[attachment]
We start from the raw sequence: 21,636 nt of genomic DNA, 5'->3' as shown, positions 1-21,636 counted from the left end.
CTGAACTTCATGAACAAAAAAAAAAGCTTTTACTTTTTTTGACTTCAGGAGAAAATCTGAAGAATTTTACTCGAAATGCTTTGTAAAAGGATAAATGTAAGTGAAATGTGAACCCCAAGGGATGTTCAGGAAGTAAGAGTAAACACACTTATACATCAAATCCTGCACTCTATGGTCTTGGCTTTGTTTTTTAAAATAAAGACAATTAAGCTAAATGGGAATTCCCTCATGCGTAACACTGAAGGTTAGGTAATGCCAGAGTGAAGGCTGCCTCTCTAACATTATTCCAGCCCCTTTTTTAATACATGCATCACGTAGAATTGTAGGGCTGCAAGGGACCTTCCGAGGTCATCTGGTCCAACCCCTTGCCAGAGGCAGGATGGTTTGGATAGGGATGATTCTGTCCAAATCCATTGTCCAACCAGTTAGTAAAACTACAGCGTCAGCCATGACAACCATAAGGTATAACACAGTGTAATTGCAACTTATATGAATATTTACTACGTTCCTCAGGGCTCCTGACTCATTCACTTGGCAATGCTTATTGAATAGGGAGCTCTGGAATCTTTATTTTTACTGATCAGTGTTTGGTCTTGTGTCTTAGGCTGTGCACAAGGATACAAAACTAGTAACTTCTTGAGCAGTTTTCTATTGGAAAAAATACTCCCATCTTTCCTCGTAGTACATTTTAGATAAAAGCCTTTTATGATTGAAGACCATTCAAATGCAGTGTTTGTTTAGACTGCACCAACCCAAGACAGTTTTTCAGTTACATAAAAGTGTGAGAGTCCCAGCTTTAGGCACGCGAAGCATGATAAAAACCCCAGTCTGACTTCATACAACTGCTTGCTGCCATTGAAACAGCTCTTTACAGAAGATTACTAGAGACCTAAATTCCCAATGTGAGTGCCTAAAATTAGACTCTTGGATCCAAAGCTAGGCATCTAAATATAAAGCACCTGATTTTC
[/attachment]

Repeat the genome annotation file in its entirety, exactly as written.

We start from the raw sequence: 21,636 nt of genomic DNA, 5'->3' as shown, positions 1-21,636 counted from the left end.
CTGAACTTCATGAACAAAAAAAAAAGCTTTTACTTTTTTTGACTTCAGGAGAAAATCTGAAGAATTTTACTCGAAATGCTTTGTAAAAGGATAAATGTAAGTGAAATGTGAACCCCAAGGGATGTTCAGGAAGTAAGAGTAAACACACTTATACATCAAATCCTGCACTCTATGGTCTTGGCTTTGTTTTTTAAAATAAAGACAATTAAGCTAAATGGGAATTCCCTCATGCGTAACACTGAAGGTTAGGTAATGCCAGAGTGAAGGCTGCCTCTCTAACATTATTCCAGCCCCTTTTTTAATACATGCATCACGTAGAATTGTAGGGCTGCAAGGGACCTTCCGAGGTCATCTGGTCCAACCCCTTGCCAGAGGCAGGATGGTTTGGATAGGGATGATTCTGTCCAAATCCATTGTCCAACCAGTTAGTAAAACTACAGCGTCAGCCATGACAACCATAAGGTATAACACAGTGTAATTGCAACTTATATGAATATTTACTACGTTCCTCAGGGCTCCTGACTCATTCACTTGGCAATGCTTATTGAATAGGGAGCTCTGGAATCTTTATTTTTACTGATCAGTGTTTGGTCTTGTGTCTTAGGCTGTGCACAAGGATACAAAACTAGTAACTTCTTGAGCAGTTTTCTATTGGAAAAAATACTCCCATCTTTCCTCGTAGTACATTTTAGATAAAAGCCTTTTATGATTGAAGACCATTCAAATGCAGTGTTTGTTTAGACTGCACCAACCCAAGACAGTTTTTCAGTTACATAAAAGTGTGAGAGTCCCAGCTTTAGGCACGCGAAGCATGATAAAAACCCCAGTCTGACTTCATACAACTGCTTGCTGCCATTGAAACAGCTCTTTACAGAAGATTACTAGAGACCTAAATTCCCAATGTGAGTGCCTAAAATTAGACTCTTGGATCCAAAGCTAGGCATCTAAATATAAAGCACCTGATTTTC